This also showcased some truly lovely penmanship. Peppered with lovely expressions, such as

    , I was eager to carry on with this collection to see if the others would prove to be as captivating.

    From the title I had assumed this to be a Peter Pan retelling, but with switched genders for the young island inhabitants. The appearance of Captain Hook in the very first paragraph proved this assumption correct.

    This revoked the darkness of the original Peter Pan tale, rather than retelling the Disney version, as Peter isn’t content with just one Wendy and has stolen a total of sixteen young girls to serve him and his horde of lost boys.

    This is a modern feminist re-visioning of the Wendys’ fate. The expectations of the females to serve the males is accepted by all the previous Wendys, taken from throughout history and seen as figureheads of their individual time periods, but it takes the modern-day Wendy to inform them of the unfairness of this treatment. With new notions of gender equality invading their thoughts, the Wendy’s revolt! And through this political uprising the reader is made aware of the satirical and political edge to this tale, and a democratic community is created to replace the previously accepted dictatorship.

    The original Alice is one of my favourite books so I was eagerly anticipating reading this re-telling. I was initially disappointed,as the first portion of this was just a whistle-stop tour of the events from the original. That is, until the battle with the Jaberwock.

    This felt most like a traditional fairy tale, as it was tinged with a moralistic edge that gave the events a wry feel. Despite its shortness this left the reader much to mull over and, again like the original tales, had an ageless and timeless appeal because of this.

    This Wizard of Oz retelling began much like the original, only with Toto’s fate being decidedly less wholesome than in the original. Once the tornado hit Dorothy’s farm and she disappeared with the winds, this follows the lives of those left behind to mourn her.

    When Dorothy returns she tells the story of what happened whilst she was far away. As part of the Emerald Circus, which this anthology is named after, she lived an extraordinary life before returning, seven years later, to her rural farm life. She changed the way the farm folk viewed their lives and inspired a yearn for otherness in some, or an acceptance of their lot in others. I found the ending of this as poignant as the others but it just missed out on the insightfulness the others seemed to achieve.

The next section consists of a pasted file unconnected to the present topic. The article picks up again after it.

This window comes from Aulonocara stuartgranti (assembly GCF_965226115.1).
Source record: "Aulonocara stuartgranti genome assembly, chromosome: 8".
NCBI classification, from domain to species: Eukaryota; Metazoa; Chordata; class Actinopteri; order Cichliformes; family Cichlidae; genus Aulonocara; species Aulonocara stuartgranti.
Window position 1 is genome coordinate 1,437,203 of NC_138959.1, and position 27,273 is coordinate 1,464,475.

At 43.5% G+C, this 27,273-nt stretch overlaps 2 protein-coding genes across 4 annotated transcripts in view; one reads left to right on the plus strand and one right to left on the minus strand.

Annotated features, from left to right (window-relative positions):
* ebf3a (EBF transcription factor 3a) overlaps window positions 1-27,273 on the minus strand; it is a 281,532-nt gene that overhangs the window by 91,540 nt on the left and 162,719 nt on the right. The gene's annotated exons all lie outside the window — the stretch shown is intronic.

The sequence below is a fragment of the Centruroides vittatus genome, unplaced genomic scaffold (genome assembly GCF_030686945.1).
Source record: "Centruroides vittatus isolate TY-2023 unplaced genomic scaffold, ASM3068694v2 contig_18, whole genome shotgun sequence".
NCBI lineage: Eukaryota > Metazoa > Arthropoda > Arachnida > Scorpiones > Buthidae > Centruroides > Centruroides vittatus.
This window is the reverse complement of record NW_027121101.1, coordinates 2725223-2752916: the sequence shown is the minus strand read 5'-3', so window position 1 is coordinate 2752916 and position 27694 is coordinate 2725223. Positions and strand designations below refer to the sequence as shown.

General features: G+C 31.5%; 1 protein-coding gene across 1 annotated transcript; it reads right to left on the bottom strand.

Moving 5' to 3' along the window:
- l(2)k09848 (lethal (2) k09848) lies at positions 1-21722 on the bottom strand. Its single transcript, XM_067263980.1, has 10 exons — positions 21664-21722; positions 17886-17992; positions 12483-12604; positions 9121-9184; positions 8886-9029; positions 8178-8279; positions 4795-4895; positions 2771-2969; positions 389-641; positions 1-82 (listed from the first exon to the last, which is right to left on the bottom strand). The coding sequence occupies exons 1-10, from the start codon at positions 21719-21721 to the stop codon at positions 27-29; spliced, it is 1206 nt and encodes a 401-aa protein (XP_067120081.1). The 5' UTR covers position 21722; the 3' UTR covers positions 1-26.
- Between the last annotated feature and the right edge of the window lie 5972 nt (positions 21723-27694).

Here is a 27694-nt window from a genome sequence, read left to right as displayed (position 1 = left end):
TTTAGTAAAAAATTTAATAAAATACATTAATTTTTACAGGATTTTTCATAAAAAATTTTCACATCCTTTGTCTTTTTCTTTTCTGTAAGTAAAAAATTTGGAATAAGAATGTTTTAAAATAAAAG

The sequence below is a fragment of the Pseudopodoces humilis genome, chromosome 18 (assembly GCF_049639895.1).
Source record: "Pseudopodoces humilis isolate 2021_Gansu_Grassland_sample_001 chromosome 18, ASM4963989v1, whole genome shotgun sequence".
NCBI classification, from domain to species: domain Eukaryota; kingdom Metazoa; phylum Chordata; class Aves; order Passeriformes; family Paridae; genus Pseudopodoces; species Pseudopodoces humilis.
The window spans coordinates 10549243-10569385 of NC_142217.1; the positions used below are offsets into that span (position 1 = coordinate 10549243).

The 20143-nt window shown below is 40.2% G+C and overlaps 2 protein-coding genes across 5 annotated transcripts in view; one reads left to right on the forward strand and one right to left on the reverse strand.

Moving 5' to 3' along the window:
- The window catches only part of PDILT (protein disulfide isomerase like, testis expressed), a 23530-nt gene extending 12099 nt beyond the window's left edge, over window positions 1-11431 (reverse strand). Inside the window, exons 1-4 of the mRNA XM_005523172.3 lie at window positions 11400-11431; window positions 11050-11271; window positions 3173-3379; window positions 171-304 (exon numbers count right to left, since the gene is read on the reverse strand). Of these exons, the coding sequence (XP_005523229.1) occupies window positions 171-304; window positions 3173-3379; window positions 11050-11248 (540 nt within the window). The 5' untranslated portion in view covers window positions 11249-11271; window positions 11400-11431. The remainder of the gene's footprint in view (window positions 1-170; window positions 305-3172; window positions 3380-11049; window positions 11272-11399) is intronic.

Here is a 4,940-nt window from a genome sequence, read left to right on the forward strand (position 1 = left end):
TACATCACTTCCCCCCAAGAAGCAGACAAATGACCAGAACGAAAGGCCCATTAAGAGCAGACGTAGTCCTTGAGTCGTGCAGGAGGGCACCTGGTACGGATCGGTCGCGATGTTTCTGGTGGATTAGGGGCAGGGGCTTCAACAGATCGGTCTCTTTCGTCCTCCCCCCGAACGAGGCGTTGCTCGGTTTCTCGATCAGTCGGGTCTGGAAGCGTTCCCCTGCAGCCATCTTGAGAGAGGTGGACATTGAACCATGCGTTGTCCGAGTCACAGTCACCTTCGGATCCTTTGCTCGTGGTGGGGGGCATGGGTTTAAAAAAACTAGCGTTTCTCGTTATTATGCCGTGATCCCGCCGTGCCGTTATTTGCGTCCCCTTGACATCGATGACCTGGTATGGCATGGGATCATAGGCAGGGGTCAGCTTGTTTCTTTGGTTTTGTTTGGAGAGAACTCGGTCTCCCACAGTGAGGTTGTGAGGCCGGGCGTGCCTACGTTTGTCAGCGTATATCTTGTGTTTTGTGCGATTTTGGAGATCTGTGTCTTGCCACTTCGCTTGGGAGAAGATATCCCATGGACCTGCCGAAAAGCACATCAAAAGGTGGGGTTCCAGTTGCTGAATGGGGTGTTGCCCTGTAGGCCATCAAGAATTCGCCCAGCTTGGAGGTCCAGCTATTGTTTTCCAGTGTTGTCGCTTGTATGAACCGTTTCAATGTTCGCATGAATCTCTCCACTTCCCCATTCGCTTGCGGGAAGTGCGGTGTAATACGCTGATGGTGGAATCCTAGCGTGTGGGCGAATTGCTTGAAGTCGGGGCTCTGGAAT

This probably had the best title of the collection and, so, I was intrigued and excited to begin reading it.

    It was easy to fall in love with a protagonist who loves books but the rest of the story kept me at a distance. For such a short piece there seemed too much preamble before the main point of the story. I also think the fantasy of the story is obvious to a reader who is aware of fables including amphibians. Once set up nothing happens for some time and I found this a dull addition to the anthology.

    The Quiet Monk has come to join the brotherhood and share the burden that haunts him. His mysterious past makes him the focus of much speculation and eagerness to learn what drove him to wandering and religion.

    This brought some much needed diversity to the collection and, whilst I was not aware of any original tale it was based from, enjoyed the legends evoked in the piece. This was another slower paced story, like the last three, yet I thought it worked well in this instance.

    This begun with a hilarious anecdote of a bird who defecates wherever it lands. Its owner is at the end of his tether with his uncontrollable pet. But however negatively he feels towards it, he feels quite the opposite for Virginia. This object of his affections is brought to meet the bird but It ends up delivering far more than just amusement.

    Despite the shortness of this piece it managed to deliver a surprise ending that belied the frivolity of its beginning. In a Gothic twist of events this managed to completely turn the tone of the tale around in just a few paragraphs.